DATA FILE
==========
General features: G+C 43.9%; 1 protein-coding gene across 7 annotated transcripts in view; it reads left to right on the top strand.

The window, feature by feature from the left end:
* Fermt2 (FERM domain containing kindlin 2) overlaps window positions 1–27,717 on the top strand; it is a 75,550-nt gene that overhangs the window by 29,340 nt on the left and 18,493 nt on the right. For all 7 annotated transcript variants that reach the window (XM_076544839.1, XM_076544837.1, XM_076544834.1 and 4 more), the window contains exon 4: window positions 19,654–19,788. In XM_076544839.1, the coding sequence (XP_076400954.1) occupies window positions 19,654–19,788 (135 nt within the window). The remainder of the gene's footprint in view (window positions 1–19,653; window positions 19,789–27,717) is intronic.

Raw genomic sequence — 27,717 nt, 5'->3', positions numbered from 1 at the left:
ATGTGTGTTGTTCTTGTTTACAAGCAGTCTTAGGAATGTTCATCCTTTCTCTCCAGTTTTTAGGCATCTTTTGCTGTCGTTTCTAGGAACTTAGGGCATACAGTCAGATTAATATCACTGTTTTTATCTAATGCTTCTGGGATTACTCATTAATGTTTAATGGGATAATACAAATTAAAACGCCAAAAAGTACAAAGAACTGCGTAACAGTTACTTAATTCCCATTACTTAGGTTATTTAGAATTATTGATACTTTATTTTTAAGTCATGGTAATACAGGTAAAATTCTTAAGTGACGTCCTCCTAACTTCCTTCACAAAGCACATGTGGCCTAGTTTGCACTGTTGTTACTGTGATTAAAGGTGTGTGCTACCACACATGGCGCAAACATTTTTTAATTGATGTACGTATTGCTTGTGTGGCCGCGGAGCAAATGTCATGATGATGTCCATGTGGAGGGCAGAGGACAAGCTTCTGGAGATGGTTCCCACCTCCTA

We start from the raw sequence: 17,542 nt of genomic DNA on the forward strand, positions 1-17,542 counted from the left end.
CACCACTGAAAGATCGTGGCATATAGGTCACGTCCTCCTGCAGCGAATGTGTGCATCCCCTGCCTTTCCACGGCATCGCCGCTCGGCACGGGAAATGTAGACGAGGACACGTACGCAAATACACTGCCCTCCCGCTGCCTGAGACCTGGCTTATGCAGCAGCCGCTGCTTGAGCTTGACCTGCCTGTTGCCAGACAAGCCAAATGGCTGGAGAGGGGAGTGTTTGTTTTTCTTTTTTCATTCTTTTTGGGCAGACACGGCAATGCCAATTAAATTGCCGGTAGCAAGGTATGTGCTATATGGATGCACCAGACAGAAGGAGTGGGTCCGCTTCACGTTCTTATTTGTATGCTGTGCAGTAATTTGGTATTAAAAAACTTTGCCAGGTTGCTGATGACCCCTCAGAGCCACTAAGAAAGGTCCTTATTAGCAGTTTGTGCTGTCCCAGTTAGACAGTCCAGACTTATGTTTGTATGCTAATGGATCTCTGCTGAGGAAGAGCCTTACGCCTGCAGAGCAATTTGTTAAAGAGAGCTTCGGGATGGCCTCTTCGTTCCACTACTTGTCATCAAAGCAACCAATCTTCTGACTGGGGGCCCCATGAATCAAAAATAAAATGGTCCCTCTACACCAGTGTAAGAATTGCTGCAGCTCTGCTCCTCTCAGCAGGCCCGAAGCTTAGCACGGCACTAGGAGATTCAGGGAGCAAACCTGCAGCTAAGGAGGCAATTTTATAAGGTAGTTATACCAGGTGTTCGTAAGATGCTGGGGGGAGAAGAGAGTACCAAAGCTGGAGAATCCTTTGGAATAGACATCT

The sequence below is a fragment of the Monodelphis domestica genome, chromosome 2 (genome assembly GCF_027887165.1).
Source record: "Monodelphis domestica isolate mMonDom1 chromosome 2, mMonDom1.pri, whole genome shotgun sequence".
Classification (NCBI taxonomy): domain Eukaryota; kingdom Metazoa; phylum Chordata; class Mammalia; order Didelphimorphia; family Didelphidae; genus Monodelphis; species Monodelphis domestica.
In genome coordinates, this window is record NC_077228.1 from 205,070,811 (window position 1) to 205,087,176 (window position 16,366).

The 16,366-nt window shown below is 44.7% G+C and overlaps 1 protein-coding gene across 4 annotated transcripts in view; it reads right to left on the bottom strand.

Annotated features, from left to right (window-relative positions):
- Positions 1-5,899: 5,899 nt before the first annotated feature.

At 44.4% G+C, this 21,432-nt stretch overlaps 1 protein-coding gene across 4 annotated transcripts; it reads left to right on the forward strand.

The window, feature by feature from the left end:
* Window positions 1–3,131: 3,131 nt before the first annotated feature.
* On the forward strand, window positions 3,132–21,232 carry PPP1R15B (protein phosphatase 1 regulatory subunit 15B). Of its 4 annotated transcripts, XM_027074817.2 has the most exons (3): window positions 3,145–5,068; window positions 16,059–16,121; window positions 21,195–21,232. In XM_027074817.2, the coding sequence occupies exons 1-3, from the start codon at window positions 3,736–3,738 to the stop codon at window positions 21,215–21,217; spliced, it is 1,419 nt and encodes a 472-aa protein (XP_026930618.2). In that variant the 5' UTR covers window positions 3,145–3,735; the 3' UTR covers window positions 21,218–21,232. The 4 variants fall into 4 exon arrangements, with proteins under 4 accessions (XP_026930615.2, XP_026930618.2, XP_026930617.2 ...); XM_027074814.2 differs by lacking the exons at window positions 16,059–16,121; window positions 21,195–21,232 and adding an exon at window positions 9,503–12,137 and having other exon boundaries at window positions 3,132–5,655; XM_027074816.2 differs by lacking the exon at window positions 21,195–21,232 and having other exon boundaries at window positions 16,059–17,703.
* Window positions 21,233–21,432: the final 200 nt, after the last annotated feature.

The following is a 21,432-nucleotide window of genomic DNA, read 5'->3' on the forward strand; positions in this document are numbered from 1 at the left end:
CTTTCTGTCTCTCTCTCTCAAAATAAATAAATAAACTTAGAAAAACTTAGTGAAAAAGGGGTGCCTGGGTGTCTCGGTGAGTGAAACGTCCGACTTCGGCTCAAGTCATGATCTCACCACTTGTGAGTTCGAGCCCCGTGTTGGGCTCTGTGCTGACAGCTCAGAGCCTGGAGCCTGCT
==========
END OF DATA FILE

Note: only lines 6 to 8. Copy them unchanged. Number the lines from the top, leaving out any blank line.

We start from the raw sequence: 17,542 nt of genomic DNA on the forward strand, positions 1-17,542 counted from the left end.
CACCACTGAAAGATCGTGGCATATAGGTCACGTCCTCCTGCAGCGAATGTGTGCATCCCCTGCCTTTCCACGGCATCGCCGCTCGGCACGGGAAATGTAGACGAGGACACGTACGCAAATACACTGCCCTCCCGCTGCCTGAGACCTGGCTTATGCAGCAGCCGCTGCTTGAGCTTGACCTGCCTGTTGCCAGACAAGCCAAATGGCTGGAGAGGGGAGTGTTTGTTTTTCTTTTTTCATTCTTTTTGGGCAGACACGGCAATGCCAATTAAATTGCCGGTAGCAAGGTATGTGCTATATGGATGCACCAGACAGAAGGAGTGGGTCCGCTTCACGTTCTTATTTGTATGCTGTGCAGTAATTTGGTATTAAAAAACTTTGCCAGGTTGCTGATGACCCCTCAGAGCCACTAAGAAAGGTCCTTATTAGCAGTTTGTGCTGTCCCAGTTAGACAGTCCAGACTTATGTTTGTATGCTAATGGATCTCTGCTGAGGAAGAGCCTTACGCCTGCAGAGCAATTTGTTAAAGAGAGCTTCGGGATGGCCTCTTCGTTCCACTACTTGTCATCAAAGCAACCAATCTTCTGACTGGGGGCCCCATGAATCAAAAATAAAATGGTCCCTCTACACCAGTGTAAGAATTGCTGCAGCTCTGCTCCTCTCAGCAGGCCCGAAGCTTAGCACGGCACTAGGAGATTCAGGGAGCAAACCTGCAGCTAAGGAGGCAATTTTATAAGGTAGTTATACCAGGTGTTCGTAAGATGCTGGGGGGAGAAGAGAGTACCAAAGCTGGAGAATCCTTTGGAATAGACATCT

The sequence below is a fragment of the Monodelphis domestica genome, chromosome 2 (genome assembly GCF_027887165.1).